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underwater with coral and fish


Turning ocean water into drinking water

Oceans hold 97% of all the water on Earth. They are a source of drinking water for many people around the world by using a treatment process called desalination.

Why are people using desalination?

Unlike rivers and dams, the amount of water in oceans is not affected by drought.

Using a process called desalination , seawater can be turned into drinking water. This means we have a more reliable drinking water supply that doesn't rely on rainfall. Many countries are using desalination to provide drinking water for their people.

Desalination is a way to make sure people have enough water when:

  • countries do not have enough rain or rivers that are easy to get to
  • countries are affected by drought 
  • rainfall is affected by climate change
  • populations grow faster than existing water supplies.

How does desalination work?

The Sydney Desalination Plant is on the coast at Kurnell between Botany Bay and the Tasman Sea. It is one of the largest desalination plants in the world. It is run by Veolia Water for a group of other companies.

The plant provides an extra source of water for Sydney that doesn't rely on rain. It is an important part of the NSW Government's plan to make sure we have enough water for the future.

How does it work?

  1.  Seawater is pumped into the desalination plant using a large pipe lying on the ocean floor.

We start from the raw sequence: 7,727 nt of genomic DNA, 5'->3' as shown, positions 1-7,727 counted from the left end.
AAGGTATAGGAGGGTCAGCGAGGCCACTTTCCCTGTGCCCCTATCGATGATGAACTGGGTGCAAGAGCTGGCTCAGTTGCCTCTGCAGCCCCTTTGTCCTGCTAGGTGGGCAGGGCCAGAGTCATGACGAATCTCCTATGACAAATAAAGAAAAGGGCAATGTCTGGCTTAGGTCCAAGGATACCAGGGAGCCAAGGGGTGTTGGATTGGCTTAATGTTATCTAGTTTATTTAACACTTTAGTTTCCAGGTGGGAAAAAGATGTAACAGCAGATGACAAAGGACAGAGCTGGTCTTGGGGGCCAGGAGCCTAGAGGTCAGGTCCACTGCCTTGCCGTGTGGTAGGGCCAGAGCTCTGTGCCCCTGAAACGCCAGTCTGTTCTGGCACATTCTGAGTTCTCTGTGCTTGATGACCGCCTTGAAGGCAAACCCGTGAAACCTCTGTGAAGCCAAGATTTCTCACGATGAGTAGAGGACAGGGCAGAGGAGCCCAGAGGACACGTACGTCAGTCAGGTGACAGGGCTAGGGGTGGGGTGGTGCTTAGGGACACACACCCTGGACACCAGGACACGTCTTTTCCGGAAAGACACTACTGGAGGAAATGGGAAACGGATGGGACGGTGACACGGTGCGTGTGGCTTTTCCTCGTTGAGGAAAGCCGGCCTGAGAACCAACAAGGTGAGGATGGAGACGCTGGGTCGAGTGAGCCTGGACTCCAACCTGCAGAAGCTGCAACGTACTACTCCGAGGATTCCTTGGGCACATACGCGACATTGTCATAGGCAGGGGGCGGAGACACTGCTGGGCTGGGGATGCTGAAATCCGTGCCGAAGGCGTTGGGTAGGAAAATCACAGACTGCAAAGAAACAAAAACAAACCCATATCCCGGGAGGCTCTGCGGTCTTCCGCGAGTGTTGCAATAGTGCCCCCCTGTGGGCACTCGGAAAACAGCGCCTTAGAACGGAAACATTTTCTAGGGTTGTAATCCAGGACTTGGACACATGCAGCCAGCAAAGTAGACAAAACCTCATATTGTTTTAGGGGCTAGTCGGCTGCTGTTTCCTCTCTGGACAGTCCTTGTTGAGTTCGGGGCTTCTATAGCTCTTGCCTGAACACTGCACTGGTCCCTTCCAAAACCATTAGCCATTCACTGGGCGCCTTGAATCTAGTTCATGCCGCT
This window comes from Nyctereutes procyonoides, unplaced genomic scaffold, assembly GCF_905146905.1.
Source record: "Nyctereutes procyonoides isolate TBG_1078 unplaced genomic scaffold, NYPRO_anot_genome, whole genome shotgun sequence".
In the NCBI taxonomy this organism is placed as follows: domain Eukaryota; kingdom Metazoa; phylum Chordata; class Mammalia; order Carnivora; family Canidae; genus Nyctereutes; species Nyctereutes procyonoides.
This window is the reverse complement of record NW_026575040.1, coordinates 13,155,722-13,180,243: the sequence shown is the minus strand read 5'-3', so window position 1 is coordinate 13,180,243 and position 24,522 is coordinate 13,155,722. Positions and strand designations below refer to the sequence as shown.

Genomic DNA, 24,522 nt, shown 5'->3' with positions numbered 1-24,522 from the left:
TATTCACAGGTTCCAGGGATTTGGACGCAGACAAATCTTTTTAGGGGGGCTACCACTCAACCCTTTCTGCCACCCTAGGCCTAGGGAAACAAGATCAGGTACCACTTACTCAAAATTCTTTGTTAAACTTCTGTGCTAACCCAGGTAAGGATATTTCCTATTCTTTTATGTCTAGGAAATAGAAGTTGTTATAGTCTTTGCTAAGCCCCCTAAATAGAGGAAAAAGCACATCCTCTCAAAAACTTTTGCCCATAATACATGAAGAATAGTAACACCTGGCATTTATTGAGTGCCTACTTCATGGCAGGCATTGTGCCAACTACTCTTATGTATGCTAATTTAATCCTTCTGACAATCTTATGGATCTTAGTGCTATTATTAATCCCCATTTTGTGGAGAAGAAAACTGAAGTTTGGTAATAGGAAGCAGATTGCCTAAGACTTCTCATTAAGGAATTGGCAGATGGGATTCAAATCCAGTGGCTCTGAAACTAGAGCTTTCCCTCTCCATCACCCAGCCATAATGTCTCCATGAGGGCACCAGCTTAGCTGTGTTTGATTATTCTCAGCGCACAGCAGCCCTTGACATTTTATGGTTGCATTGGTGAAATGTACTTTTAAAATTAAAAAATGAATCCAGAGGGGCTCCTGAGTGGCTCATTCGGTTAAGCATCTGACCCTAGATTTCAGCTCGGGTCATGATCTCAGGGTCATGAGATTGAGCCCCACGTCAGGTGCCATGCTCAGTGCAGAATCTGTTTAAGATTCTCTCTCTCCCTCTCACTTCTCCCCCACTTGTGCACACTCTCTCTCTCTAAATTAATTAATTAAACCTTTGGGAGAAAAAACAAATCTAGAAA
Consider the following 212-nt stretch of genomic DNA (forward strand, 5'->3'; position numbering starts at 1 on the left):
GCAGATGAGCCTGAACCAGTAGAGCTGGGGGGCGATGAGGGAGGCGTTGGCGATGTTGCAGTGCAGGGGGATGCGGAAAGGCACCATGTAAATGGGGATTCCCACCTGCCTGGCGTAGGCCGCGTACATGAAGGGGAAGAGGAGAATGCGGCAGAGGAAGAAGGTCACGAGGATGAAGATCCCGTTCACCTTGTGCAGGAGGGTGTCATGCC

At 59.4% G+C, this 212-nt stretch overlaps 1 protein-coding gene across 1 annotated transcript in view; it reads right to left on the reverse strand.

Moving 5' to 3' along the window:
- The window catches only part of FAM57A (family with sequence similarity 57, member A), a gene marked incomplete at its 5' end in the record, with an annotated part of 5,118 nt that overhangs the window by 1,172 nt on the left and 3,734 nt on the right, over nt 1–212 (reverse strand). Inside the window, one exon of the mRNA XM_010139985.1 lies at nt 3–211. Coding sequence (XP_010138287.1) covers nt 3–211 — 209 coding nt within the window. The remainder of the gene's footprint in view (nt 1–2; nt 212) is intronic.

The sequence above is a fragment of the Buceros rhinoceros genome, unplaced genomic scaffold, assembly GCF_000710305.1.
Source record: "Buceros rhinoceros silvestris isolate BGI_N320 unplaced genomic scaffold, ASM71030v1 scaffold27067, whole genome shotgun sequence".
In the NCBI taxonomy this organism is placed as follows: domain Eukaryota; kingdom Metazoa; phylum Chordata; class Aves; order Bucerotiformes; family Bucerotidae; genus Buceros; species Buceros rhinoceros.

2. The seawater goes through a screen to remove large objects like sand or weeds and then it sinks down through filter beds to remove smaller objects.
  3. Salt is removed using a process called reverse osmosis. High pressure is used to force the seawater through thousands of reverse osmosis membranes, which are like very fine sieves. Fresh water is produced and a salty liquid called seawater concentrate is left behind.
  4. The leftover salty liquid is about twice as salty and two degrees warmer than the ocean. This liquid is returned to the sea through another large pipe that lies on the seabed.
  5. The salty liquid is mixed into the ocean and returns to its normal levels of salt and temperature within 50 - 75 metres from the outlet pipe.

The desalination plant needs a lot of electricity to work, so a wind farm with 67 huge turbines was built at Bungendore (near Canberra). The wind farm produces at least the same amount of electricity that the plant uses. This renewable energy goes into NSW's electricity network.

Drinking water from the desalination plant joins Sydney’s existing water supply through an 18 kilometre pipeline under Botany Bay. The Sydney Desalination Plant can supply drinking water to about 1.5 million people.

Take a virtual tour of the Sydney Desalination Plant.